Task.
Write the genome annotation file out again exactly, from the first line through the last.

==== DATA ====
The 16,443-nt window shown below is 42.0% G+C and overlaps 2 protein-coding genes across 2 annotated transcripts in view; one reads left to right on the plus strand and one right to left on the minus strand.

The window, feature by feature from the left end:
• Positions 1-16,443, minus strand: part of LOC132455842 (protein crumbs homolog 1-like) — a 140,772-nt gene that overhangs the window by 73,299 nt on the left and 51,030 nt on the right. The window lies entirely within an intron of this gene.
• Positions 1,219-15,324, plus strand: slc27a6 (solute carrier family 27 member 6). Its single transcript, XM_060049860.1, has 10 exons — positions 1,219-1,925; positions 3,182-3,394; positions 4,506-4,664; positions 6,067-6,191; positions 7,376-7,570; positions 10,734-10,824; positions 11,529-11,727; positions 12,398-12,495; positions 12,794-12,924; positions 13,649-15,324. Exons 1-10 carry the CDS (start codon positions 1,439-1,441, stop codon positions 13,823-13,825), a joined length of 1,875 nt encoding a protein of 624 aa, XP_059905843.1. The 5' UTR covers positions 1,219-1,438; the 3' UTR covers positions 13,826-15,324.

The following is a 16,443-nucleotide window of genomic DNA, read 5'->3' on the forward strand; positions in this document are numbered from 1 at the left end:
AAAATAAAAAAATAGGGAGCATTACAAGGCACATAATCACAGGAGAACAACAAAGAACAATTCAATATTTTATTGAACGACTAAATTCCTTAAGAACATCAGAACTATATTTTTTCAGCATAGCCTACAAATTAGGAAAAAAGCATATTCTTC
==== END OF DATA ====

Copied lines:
The 16,443-nt window shown below is 42.0% G+C and overlaps 2 protein-coding genes across 2 annotated transcripts in view; one reads left to right on the plus strand and one right to left on the minus strand.

The window, feature by feature from the left end:
• Positions 1-16,443, minus strand: part of LOC132455842 (protein crumbs homolog 1-like) — a 140,772-nt gene that overhangs the window by 73,299 nt on the left and 51,030 nt on the right. The window lies entirely within an intron of this gene.
• Positions 1,219-15,324, plus strand: slc27a6 (solute carrier family 27 member 6). Its single transcript, XM_060049860.1, has 10 exons — positions 1,219-1,925; positions 3,182-3,394; positions 4,506-4,664; positions 6,067-6,191; positions 7,376-7,570; positions 10,734-10,824; positions 11,529-11,727; positions 12,398-12,495; positions 12,794-12,924; positions 13,649-15,324. Exons 1-10 carry the CDS (start codon positions 1,439-1,441, stop codon positions 13,823-13,825), a joined length of 1,875 nt encoding a protein of 624 aa, XP_059905843.1. The 5' UTR covers positions 1,219-1,438; the 3' UTR covers positions 13,826-15,324.

The following is a 16,443-nucleotide window of genomic DNA, read 5'->3' on the forward strand; positions in this document are numbered from 1 at the left end:
AAAATAAAAAAATAGGGAGCATTACAAGGCACATAATCACAGGAGAACAACAAAGAACAATTCAATATTTTATTGAACGACTAAATTCCTTAAGAACATCAGAACTATATTTTTTCAGCATAGCCTACAAATTAGGAAAAAAGCATATTCTTC